Talking about contemporary jewelry, this spring the place to be is Munich: from 6 to 12 March 2013, jewelry lovers, museum curators and collectors from all around the globe will be converging on Schmuck 2013 at the International Trade Fair.

l rinczreka6

If you are in Munich don’t miss the works of Réka Lőrincz one of the leading figures in the young Budapest jewelry scene. Creating her works from recycled material, Réka Lőrincz deals critically with the new consumption habits. We particularly like her series from 2004, when she applied body jewelry to a real stage performance.

l rinczreka1-1

This special exhibition is the eldest European exhibition of contemporary jewelry. It takes place since 1959 every year during the International Trade Fair in March. Three contributions of Schmuck 2013 will be awarded with the Herbert Hofmann Prize. Moreover the jury of the Bavarian States will award a price of 5.000. €

Réka Lőrincz

Jesper Just’s solo exhibition

© Jesper Just

© Jesper Just

HEART was the first art museum to feature the Jesper Just in a solo show in 2005 and has since made acquisitions of his work a priority in its collection. Because of its long involvement and continued fascination with the artist, HEART is now organising a second solo show of the artist as a survey, highlighting the most significant pieces from the past 10 years of Just’s career. A career, which has enjoyed such international success and prominence that Jesper Just has been chosen to represent Denmark at the Venice Biennial in 2013.

The exhibition will also be the inauguration of a new and unique piece by Just, specially commissioned by HEART and generously funded by The New Carlsberg Foundation. The piece, entitled This is a Landscape of Desire, will form the core of the exhibition, which also features eight other works realised by the artist in the past 10 years.

Three of them (This Nameless Spectacle, 2011; Sirens of Chrome, 2010 and A Voyage in Dwelling, the eponymous episode of the 2008 trilogy) will be presented as monumental video installations in the main exhibition space of the museum, together with This is a Landscape of Desire. This will enable “a spatial experience”, where a powerful correlation between the emotional movement of Jesper Just’s characters and that of the viewers is established.

© Jesper Just

© Jesper Just

A psychogeography is traced by the artist’s imagination via the languages of visual arts, cinema and architecture. Over the years, Just’s work has scaled up: today his video installations have a sculptural presence that not only engages the viewers on a visual, but also on a psychological level, while it also tends to incorporate them physically, as will be evident in the exhibition.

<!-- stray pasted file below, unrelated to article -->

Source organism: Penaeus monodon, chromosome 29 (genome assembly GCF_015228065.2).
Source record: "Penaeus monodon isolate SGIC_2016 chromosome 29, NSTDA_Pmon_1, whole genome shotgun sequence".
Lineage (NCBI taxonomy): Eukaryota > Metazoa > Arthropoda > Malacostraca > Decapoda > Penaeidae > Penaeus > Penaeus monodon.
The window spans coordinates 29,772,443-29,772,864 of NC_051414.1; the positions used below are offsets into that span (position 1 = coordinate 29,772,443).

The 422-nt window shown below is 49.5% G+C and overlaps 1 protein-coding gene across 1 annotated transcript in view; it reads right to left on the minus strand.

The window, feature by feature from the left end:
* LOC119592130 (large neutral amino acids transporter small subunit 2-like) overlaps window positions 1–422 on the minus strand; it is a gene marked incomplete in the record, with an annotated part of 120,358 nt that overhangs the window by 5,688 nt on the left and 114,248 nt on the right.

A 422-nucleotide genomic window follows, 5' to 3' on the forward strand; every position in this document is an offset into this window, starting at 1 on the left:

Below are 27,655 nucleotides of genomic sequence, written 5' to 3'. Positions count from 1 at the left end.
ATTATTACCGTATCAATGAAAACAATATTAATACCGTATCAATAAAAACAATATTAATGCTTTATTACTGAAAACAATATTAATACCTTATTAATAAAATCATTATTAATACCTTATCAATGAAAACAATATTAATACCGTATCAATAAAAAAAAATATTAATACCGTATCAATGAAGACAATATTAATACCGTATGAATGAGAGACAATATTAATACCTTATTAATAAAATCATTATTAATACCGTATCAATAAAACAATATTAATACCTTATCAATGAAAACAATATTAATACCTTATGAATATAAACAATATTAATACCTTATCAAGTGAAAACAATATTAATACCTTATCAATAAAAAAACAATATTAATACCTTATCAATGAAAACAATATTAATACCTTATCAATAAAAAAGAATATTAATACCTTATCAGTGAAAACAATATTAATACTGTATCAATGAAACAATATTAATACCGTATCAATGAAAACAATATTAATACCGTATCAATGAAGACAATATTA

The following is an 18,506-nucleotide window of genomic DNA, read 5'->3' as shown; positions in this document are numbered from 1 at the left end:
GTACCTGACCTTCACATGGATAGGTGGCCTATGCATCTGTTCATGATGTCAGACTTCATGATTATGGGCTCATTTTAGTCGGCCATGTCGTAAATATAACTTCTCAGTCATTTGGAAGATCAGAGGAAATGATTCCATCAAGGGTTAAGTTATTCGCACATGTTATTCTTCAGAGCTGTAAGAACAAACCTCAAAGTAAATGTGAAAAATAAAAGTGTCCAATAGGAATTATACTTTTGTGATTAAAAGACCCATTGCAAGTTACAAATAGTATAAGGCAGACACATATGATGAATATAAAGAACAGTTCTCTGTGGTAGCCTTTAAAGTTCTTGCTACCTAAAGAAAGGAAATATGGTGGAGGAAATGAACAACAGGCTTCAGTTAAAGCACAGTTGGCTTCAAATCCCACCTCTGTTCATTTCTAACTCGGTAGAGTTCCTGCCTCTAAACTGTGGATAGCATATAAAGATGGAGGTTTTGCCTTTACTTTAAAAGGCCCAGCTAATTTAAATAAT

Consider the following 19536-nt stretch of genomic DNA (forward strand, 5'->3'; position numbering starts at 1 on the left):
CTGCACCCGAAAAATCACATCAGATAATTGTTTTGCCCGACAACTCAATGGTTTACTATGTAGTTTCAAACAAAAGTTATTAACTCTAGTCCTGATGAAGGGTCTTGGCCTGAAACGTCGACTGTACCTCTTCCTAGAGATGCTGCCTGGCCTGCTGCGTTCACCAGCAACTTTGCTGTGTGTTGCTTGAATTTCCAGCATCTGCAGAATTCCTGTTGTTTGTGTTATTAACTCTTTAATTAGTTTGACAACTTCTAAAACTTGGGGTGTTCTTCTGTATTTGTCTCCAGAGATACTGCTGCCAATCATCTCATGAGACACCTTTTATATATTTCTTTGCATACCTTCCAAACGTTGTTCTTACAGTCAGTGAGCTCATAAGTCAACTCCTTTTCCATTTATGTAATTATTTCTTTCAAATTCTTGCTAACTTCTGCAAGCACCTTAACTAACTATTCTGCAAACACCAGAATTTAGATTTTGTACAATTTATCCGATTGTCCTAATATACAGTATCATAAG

Earlier single-channel works like It Will All End in Tears, 2006; Something to Love, 2005, Bliss and Heaven, 2004, The Lonely Villa, 2004, No Man is an Island II will be continuously screened in HEART concert hall, so that the audience can get a full perspective on Just’s body of work.

Jesper Just’s films started out more or less as recorded happenings, seemingly far from the carefully choreographed cinematic events that his work has developed into over the past decade. The artist himself, however, prefers to view them all as an integral part of his artistic oeuvre.

The question of representation, understood as the manner in which we create images -and how those images, in turn, conjure ideas, expectations and conventions, is central to Jesper’s work. One could say that to Just, what’s interesting about representation is that it never merely represents. Rather, it actively performs.

Of course, the question of representation and performance doesn’t merely apply to people or characters. Location too can perform. As can language. Music. Sex. Gender. Perhaps this is why the mainstream film is one consistent source of inspiration in his work. By digging into the representations of cinema and beyond, he attempts to elucidate the very limits of our imagination. The exhibition is curated by Caroline Corbetta.

© Jesper Just

© Jesper Just

HEART

Masked praising Uncertainty

© Punta della Dogana

© Punta della Dogana

Venice Carnival is one of the most fascinating traditions of my country. When ancient costumes, meet contemporary art, it becomes simply spectacular. With its perfect triangular shape, Punta della Dogana split the Grand Canal from the Giudecca Canal. The former monumental port is the permanent seat of the works from the collection of François Pinault after a major refurbishment project commissioned by François Pinault Foundation. The building is so unique and distinctive, feature changes so for the first time in its history, leaving the trades and becoming the harbor mouth to the peaks representative of contemporary artistic production and the place of choice to share with the wider public .

© Punta della Dogana

© Punta della Dogana

© Punta della Dogana

© Punta della Dogana

© Punta della Dogana

© Punta della Dogana

The exhibition Elogio del Dubbio, is curated by Caroline Bourgeois. It gathers historical works and new productions, some of them specially designed for Punta della Dogana. Exploring the idea of Uncertainty, as in Horst&Edeltraut new issue, the exhibition is questioning certainties in terms of identity and relationships. Twenty artists are presented and almost half of them have never been shown in previous exhibitions of the François Pinault Collection.

© Punta della Dogana

© Punta della Dogana

© Punta della Dogana

© Punta della Dogana

© Punta della Dogana

© Punta della Dogana

Punta della Dogana

Horst&Edeltraut

Selected by Ingrid Melano